If you find a way to define what degrees of freedom is I will be very pleased Bizerl. I can say that all must involve a arrow though, because I can't see them being measured without it.

So, let's say that they all need a arrow. What more can be degrees of freedom?

#### bizerl

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##### Re: Could the big bang be the uncurling of our three spacial dimensions?
« Reply #10 on: 28/10/2012 21:14:53 »

Perhaps, degrees of freedom or dimensions are defined by the minimum combinations that two particles can be adjacent. A particle can be in front or behind of another, above or below, left or right. Perhaps a fourth spacial dimension would be charmward and strangeward, and would describe a different way in which particles could be adjacent that wasn't just a combination of the previous three.

A "curled up" dimension would be one where, for example, particle one was sitting charmward of particle two, and particle 2 was strangeward of particle one. Strangeward of particle 2 was particle one, because the universe in that dimension was so small.

The "uncurling" of that dimension would involve more particles being able to line up charmward and strangeward before the count ends up at one again.

Confused? I am! I wish I'd done that Physics degree.

#### old guy

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##### Re: Could the big bang be the uncurling of our three spacial dimensions?
« Reply #11 on: 29/10/2012 19:00:44 »
bizerl:

Quote
A particle can be in front or behind of another, above or below, left or right. Perhaps a fourth spacial dimension would be charmward and strangeward, and would describe a different way in which particles could be adjacent that wasn't just a combination of the previous three.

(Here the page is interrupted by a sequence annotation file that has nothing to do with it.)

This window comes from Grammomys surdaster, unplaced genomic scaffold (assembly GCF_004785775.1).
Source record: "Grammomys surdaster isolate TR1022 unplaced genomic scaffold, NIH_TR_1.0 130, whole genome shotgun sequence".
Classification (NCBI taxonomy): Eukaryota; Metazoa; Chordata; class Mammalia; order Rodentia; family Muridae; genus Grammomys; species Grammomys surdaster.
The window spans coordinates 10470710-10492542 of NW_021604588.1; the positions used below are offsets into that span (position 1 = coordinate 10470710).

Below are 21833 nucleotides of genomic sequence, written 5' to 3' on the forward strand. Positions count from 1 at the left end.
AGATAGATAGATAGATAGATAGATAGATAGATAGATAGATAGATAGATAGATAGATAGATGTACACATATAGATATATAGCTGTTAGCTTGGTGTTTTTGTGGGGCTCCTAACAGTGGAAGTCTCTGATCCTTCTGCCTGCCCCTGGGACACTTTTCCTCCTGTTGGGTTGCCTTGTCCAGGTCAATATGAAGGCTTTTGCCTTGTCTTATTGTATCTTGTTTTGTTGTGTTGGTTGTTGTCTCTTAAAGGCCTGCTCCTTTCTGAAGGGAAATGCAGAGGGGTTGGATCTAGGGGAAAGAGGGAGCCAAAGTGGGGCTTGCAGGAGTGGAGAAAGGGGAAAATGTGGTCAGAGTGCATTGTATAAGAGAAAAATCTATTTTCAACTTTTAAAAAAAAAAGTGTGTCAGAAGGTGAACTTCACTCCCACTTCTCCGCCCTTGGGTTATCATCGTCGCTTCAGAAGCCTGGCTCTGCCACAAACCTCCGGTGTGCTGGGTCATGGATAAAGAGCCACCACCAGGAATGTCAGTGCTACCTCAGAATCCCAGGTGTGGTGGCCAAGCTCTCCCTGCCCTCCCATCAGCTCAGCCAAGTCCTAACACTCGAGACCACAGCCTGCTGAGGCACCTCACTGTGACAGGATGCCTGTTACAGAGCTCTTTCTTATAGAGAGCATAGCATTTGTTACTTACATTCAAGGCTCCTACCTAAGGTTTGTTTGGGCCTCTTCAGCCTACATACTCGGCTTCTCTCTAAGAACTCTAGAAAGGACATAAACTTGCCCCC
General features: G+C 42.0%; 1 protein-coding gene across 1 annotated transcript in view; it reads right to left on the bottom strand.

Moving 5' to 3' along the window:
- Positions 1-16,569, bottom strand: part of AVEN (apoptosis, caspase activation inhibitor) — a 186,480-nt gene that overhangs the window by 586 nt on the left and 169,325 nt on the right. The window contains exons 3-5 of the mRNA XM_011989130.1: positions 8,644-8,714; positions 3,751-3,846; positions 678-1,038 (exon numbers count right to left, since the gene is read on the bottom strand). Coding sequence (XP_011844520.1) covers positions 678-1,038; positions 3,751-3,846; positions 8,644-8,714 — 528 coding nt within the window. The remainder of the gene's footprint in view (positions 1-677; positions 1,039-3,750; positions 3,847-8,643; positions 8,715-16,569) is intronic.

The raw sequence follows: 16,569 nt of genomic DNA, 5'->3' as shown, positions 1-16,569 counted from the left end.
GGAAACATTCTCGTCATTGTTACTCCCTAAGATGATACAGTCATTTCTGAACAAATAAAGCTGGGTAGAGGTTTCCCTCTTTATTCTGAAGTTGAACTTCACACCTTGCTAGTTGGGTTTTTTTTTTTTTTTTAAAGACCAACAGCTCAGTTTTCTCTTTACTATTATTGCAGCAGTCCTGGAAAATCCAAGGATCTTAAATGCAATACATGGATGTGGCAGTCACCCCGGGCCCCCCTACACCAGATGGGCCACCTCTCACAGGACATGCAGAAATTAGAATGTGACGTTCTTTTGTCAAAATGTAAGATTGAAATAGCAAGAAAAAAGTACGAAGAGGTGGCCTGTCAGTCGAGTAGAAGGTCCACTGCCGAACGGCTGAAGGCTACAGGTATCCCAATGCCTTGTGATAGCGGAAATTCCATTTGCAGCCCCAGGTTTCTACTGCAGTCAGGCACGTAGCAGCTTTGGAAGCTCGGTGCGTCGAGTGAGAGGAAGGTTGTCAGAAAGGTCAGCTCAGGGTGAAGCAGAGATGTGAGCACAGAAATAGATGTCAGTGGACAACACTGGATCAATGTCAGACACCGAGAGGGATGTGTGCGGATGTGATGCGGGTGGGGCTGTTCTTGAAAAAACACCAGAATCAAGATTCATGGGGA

So, we have up/down, in front/behind, and left/right... 3-D. To what would "charmward" or "strangeward" refer as extra directions/dimensions?
Do these terms not require referents to have meaning? How does the very small scale of subatomic particles create more directions or axes, more "dimensions?"
Has science now discovered new "degrees of freedom" by inventing new words without meaning?
Nothing personal... just asking, as I am very interested in to what "extra dimensions" refer.

#### Ethos_

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##### Re: Could the big bang be the uncurling of our three spacial dimensions?
« Reply #12 on: 29/11/2012 18:34:34 »
If you find a way to define what degrees of freedom is I will be very pleased Bizerl. I can say that all must involve a arrow though, because I can't see them being measured without it.

So, let's say that they all need a arrow. What more can be degrees of freedom?
Just a thought, if I may be allowed to jump in here? When I think about degrees of freedom, the first thing that comes to my mind is the spiral that a particle takes as it moves thru space and time. I believe some spiral left-handed and some spiral right-handed. Science tells us that, in space, right and left have no real meaning. If that's true, then why do these particles differentiate between the two? Something tells me that if these particles know the difference, there must be a difference. Thus, not only are there three spatial dimensions, maybe there are six more degrees of freedom. Namely; right, left, up, down, forward, and backward. Just a thought..................Ethos_

#### The Naked Scientists Forum

##### Re: Could the big bang be the uncurling of our three spacial dimensions?
« Reply #12 on: 29/11/2012 18:34:34 »